The snowfall this past season was the worst on record for the NW. Even worse than the dreaded 1976-77 season. The problem was not precipitation, which was near normal, but consistently high snow levels. On average, about 1000-2000ft above normal. The reason was the configuration and persistence of a high pressure system off the coast. Plus, the influence of a massive "blob" of warm water off the West Coast. Those warm ocean temperatures in the "blob" were actually caused by the unusual high pressure, initialy two years ago -- not visa versa.
The question is: why was the high so stubborn, not allowing the cooler air for us, to bring down the snow levels? The reason was not global warming or El Nino. A new study out in mid April ( D Hartman - University of Washington) suggests a plausible answer. Its well know the tropical Pacific ocean can affect our winter weather in Western North America. This past season a different area of warm ocean temperatures,not the near coast blob, but in the east Pacific. That warmth produced an unusual area of tropical thundershowers. That caused a modification in the typical airflow to the midlatitudes, which affected the jet stream. Results: Western US = inconsistent with snow/high snow levels, Eastern US = major cold and snow. I've talked to experts in tropical oceans and weather, it is unclear if the warm ocean temperatures will persist into next season. Seasonal weather doesn't truly ever repeat - but does have similar patterns. Also, next year there might be a stronger El Nino, which will mean more unpredictability for the NW. We'll know more by early fall.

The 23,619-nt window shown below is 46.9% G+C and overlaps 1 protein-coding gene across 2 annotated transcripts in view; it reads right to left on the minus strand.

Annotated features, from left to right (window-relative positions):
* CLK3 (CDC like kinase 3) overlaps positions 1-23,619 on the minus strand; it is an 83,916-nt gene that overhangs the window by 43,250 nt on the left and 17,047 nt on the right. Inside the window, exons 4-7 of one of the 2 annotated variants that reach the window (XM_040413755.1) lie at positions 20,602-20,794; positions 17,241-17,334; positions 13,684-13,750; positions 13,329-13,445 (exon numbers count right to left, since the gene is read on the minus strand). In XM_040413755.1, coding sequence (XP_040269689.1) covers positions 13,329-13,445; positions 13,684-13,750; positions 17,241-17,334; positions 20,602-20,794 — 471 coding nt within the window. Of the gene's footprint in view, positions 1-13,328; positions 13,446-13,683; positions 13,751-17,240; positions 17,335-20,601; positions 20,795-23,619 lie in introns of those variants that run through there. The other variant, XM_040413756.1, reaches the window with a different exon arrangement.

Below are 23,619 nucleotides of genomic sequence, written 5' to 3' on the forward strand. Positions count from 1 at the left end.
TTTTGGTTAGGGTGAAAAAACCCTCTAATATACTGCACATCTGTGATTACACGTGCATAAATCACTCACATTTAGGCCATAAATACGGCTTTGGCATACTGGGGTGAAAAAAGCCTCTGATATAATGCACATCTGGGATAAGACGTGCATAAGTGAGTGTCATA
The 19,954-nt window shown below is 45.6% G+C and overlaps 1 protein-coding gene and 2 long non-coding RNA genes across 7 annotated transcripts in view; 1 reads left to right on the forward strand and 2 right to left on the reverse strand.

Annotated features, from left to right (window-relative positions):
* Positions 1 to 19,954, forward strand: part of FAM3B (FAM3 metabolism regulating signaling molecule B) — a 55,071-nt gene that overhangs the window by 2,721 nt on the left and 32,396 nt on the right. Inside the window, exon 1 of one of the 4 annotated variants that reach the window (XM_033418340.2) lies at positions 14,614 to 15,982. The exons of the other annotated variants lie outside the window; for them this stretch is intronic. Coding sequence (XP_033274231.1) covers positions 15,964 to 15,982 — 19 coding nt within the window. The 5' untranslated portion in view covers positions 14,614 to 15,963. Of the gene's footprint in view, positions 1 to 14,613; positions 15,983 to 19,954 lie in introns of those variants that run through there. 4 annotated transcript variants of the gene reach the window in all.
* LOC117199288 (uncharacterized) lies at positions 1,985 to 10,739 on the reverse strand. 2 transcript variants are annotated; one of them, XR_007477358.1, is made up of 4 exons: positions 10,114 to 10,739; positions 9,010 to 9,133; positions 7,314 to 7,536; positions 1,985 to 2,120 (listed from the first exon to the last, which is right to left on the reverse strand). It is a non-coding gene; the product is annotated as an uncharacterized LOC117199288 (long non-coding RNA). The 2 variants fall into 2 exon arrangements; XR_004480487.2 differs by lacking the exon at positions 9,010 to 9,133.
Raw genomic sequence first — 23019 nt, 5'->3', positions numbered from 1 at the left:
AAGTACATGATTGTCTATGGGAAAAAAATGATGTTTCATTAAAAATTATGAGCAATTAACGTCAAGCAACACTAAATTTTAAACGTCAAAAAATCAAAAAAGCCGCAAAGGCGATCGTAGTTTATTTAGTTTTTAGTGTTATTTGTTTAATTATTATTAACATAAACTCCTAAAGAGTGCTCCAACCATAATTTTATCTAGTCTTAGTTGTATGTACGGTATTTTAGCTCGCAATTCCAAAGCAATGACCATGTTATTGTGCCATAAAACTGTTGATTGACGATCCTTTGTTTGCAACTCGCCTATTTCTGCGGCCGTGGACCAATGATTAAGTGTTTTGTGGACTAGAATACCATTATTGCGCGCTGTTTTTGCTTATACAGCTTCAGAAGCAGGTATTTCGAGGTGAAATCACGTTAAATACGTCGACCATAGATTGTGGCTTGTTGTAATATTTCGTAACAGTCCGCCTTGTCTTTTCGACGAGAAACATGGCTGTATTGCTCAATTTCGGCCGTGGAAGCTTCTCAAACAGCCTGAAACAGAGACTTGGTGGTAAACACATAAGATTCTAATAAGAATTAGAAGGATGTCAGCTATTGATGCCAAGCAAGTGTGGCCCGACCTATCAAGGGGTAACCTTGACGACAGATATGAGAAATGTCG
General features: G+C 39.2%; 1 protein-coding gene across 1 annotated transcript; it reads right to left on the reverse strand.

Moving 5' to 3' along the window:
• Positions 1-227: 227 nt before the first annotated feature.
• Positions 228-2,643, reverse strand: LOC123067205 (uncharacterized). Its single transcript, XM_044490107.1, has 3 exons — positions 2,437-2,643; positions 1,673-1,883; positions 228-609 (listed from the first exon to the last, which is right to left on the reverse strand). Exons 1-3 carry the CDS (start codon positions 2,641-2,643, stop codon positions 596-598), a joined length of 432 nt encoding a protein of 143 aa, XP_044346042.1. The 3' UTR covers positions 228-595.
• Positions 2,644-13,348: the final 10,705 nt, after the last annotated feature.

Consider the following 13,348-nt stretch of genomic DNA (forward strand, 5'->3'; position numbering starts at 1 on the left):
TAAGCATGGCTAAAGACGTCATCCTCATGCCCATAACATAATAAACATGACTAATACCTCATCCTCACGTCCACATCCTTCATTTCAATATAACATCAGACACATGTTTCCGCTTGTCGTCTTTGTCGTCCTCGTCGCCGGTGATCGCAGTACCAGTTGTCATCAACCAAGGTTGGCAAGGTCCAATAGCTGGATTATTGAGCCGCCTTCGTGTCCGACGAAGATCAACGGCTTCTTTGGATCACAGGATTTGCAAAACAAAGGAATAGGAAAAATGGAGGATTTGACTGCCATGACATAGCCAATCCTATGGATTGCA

There were a few good days this past season, but very little skiing below 5000ft elevation. Crystal tried their best. Even the snow magnet of Mt Barker had a difficult time. I had some great days at Whistler, where all the good skiing is always above 4500ft. Interior BC faired better than most of the NW. Whistler, Bachelor and Timberline will be open into May - but check hours and limited operations.
Larry Schick - meteorologist
OPEN SNOW - NW Territory